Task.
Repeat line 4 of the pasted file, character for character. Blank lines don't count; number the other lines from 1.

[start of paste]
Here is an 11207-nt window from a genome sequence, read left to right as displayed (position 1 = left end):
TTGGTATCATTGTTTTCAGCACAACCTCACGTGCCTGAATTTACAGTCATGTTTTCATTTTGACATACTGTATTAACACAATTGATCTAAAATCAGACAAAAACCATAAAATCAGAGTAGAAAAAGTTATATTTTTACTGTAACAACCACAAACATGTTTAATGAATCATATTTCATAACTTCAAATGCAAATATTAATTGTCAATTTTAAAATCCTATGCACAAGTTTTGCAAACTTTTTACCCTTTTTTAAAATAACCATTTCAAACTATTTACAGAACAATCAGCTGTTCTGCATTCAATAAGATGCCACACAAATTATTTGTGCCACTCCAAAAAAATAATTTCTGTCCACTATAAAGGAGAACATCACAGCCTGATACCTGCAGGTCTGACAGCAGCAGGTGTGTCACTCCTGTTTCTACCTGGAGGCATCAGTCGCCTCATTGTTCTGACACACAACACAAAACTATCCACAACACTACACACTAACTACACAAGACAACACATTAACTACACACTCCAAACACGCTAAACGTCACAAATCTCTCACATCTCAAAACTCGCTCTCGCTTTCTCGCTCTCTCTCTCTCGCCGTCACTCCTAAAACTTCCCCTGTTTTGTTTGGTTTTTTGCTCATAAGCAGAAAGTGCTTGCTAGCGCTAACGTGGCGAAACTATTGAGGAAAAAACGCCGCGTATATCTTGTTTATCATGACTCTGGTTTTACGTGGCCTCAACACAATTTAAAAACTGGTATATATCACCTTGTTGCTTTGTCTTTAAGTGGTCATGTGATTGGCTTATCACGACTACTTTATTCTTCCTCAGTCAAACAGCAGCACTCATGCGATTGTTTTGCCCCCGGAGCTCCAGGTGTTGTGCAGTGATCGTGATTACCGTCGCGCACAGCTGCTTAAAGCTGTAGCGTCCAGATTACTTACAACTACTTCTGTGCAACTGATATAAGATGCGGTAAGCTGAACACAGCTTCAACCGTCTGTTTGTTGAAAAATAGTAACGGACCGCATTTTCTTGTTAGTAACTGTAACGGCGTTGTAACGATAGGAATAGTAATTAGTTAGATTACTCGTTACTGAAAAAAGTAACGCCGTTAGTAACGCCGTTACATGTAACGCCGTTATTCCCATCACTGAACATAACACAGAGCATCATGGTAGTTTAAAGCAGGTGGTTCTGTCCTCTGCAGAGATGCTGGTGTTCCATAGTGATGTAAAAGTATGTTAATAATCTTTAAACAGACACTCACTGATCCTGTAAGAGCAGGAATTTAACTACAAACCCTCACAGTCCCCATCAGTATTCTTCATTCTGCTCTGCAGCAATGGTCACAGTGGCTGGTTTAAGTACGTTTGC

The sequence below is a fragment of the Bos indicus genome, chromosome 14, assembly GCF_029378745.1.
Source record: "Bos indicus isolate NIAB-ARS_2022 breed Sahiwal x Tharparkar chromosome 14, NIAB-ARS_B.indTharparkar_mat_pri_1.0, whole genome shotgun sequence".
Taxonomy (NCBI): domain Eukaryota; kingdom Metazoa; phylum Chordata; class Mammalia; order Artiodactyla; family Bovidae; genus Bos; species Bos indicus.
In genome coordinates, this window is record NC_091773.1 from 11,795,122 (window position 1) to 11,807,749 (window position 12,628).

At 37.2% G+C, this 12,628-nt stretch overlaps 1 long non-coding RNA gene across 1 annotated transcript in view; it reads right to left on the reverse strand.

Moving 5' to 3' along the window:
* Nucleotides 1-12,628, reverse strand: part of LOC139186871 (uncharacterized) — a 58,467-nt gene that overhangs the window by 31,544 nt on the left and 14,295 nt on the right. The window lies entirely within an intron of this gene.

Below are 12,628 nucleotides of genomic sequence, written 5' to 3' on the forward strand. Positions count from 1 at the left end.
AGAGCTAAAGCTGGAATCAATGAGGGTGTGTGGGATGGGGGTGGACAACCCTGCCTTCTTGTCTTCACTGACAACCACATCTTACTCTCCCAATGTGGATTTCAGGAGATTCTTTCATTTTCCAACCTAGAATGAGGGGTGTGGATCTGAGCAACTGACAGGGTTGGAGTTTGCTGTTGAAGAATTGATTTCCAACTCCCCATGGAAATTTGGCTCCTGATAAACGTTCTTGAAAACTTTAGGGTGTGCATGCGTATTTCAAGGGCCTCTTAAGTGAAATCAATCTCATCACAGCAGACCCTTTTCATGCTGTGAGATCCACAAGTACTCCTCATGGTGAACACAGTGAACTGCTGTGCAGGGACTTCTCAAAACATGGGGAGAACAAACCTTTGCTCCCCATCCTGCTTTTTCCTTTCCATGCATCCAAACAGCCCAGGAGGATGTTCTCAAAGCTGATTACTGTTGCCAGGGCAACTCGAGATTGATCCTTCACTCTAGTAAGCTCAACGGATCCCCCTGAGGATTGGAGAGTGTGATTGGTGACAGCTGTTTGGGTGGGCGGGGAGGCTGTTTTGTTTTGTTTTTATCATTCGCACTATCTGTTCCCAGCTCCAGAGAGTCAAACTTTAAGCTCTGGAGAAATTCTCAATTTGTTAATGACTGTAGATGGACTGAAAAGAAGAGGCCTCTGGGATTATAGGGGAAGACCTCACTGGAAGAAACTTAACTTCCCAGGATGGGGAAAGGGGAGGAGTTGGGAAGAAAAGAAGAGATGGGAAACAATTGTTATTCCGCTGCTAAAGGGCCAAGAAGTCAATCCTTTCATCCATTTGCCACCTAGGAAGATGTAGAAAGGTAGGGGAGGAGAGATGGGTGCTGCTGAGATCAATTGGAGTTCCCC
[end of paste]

Source record: "Bos indicus isolate NIAB-ARS_2022 breed Sahiwal x Tharparkar chromosome 14, NIAB-ARS_B.indTharparkar_mat_pri_1.0, whole genome shotgun sequence".